Who's on the slate this month? Here are a few highlights. The Soul Shakers, African American vocalists who croon and swivel their way through classic doo-wop in harmonies that are this close, will get audiences all worked up on June 13 at the Museum of the City of New York and on June 22 at St. Margaret's House in lower Manhattan. The hipsters of Dave's True Story will bring elegant pop-jazz songs with an edge‹their tunes revolve around psychic readings, postmodern poseurs, and prescription medication‹to the South Street Seaport Museum on June 16. Avantango, an exciting ensemble of tango musicians and dancers that incorporates jazz improvisation and reinvents tango for the here and now, will perform on June 11 at Our Savior's Atonement Lutheran Church in Washington Heights. Staten Island's Snug Harbor Cultural Center gets a jolt of nouveau klezmer when the David Glukh Klezmer Ensemble takes the stage on June 25. Those seemingly unlikely pairings of venue and musical style‹tango in a Lutheran church? klezmer in Snug Harbor?‹capture the gorgeous-mosaic nature of the Neighborhood Concert Series: as in a great neighborhood, multiple communities co-exist comfortably, each offering the other fresh perspectives and cultural enrichment.
The team behind the Carnegie Hall / Citigroup Neighborhood Concert Series collaborates closely with community groups across the city and forges relationships with local officials and presenters so that the concerts are not just one-shot deals. Instead, multiple concerts by a changing assortment of musical ensembles engage the community, so that live music is woven into the cultural life of the neighborhood. The series even embraces the youngest music lovers with its Workshop Concerts, which are meant for children from three to 12 years old (accompanied by parents or caregivers).
It took some nerve to dispatch musicians into the city's neighborhoods in 1976, the first year of the Neighborhood Concerts. After all, 1976 was not exactly the greatest moment in New York's history. Sure, the bicentennial fanfare marking the nation's 200th anniversary, complete with tall ships and patriotic fervor, was fun, but the city was in a profound financial crisis, subways were like something out of Dante, and the Daily News's fall 1975 headline‹"FORD TO CITY: DROP DEAD"‹still echoed loudly. Starting Neighborhood Concerts was a real vote of confidence by Carnegie Hall in a troubled city. More than that, Neighborhood Concerts represented an investment in the fabric of the city's communities and a testament to the power of music to bring people together.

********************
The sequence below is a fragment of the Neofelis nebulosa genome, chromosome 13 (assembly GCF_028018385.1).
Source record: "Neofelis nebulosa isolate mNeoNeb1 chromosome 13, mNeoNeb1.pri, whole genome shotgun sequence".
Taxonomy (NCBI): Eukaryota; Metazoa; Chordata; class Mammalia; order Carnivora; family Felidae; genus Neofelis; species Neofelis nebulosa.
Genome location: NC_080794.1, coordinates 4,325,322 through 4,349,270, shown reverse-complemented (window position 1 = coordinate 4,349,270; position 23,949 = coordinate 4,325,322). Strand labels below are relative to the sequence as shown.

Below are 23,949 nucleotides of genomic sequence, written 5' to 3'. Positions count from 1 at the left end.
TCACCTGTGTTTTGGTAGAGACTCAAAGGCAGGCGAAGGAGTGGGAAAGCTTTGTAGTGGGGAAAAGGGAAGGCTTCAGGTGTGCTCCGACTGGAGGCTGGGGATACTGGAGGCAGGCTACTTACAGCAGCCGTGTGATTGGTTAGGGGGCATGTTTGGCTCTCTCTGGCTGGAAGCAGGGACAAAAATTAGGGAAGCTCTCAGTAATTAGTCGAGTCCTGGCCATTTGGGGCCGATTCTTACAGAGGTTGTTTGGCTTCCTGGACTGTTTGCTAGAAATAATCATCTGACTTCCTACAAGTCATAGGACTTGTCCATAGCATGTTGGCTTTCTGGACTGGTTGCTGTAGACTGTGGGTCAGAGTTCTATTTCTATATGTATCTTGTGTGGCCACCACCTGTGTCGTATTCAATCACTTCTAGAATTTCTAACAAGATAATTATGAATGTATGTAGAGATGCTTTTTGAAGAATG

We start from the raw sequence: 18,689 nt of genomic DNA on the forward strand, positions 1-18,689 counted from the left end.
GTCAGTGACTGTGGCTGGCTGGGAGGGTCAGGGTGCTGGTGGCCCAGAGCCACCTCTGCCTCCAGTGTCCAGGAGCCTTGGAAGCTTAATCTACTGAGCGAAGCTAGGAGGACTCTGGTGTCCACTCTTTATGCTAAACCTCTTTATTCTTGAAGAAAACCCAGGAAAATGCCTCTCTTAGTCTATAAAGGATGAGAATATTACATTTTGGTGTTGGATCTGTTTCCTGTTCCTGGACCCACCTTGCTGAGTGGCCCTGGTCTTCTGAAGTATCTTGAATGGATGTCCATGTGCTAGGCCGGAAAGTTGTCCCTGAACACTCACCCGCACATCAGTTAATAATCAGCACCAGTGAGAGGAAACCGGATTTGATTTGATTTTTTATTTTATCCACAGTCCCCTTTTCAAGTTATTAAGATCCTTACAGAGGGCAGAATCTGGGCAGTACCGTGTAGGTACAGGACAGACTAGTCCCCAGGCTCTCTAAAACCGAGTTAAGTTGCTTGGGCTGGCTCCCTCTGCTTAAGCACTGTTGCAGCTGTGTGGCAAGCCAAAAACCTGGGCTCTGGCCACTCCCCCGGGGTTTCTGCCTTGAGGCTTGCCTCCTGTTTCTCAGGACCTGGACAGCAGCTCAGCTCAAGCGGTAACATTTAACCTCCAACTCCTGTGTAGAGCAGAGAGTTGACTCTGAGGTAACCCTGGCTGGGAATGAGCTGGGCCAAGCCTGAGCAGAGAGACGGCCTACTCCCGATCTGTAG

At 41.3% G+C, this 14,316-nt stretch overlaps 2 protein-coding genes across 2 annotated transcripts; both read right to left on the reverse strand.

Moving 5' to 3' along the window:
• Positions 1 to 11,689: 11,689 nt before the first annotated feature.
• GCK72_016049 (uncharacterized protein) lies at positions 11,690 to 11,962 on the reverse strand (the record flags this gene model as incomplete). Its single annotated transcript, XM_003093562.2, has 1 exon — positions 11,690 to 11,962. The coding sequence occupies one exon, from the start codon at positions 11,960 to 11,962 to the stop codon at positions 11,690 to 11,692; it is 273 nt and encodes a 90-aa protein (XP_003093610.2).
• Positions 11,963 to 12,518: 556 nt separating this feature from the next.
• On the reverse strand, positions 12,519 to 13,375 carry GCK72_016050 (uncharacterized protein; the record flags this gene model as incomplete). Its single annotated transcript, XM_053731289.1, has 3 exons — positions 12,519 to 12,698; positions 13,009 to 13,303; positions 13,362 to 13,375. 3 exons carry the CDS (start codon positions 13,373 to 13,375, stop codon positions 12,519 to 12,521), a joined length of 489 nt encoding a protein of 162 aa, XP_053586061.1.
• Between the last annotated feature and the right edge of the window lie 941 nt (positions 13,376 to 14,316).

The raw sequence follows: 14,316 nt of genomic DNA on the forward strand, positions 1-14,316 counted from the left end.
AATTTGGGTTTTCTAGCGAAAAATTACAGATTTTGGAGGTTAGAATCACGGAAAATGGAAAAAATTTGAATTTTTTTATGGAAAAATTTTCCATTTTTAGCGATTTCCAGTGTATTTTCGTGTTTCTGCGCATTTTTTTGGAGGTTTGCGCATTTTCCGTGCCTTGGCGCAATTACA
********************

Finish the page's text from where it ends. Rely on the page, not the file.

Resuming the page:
As part of the celebrations of the 30th anniversary of its Neighborhood Concerts, Carnegie Hall is harnessing some star power this season in addition to D'Rivera's April 29 event. On June 20 the extraordinary singer and actor Audra McDonald will perform at SummerStage in Central Park. McDonald does it all‹she's got a nice trove of Tony Awards, her albums earn raves, and she has recently ventured into modern opera. No one else can invest a song with the warmth and intensity that are McDonald's great gifts. She gave a sold-out concert at Carnegie Hall on April 29, so hearing her in the great outdoors, for free, will be a rare treat. On July 27 Kronos Quartet‹the group that turned chamber music into the hippest thing around‹will offer one of their characteristically adventurous programs when they perform composer Philip Glass's 1998 soundtrack to the 1931 film of Dracula. Given in Prospect Park as part of the Celebrate Brooklyn! festival, the concert will feature a screening of the movie. And the whole thing is free of charge. That's the Carnegie Hall / Citigroup Neighborhood Concert Series for you.
Robert Sandla writes frequently about the arts.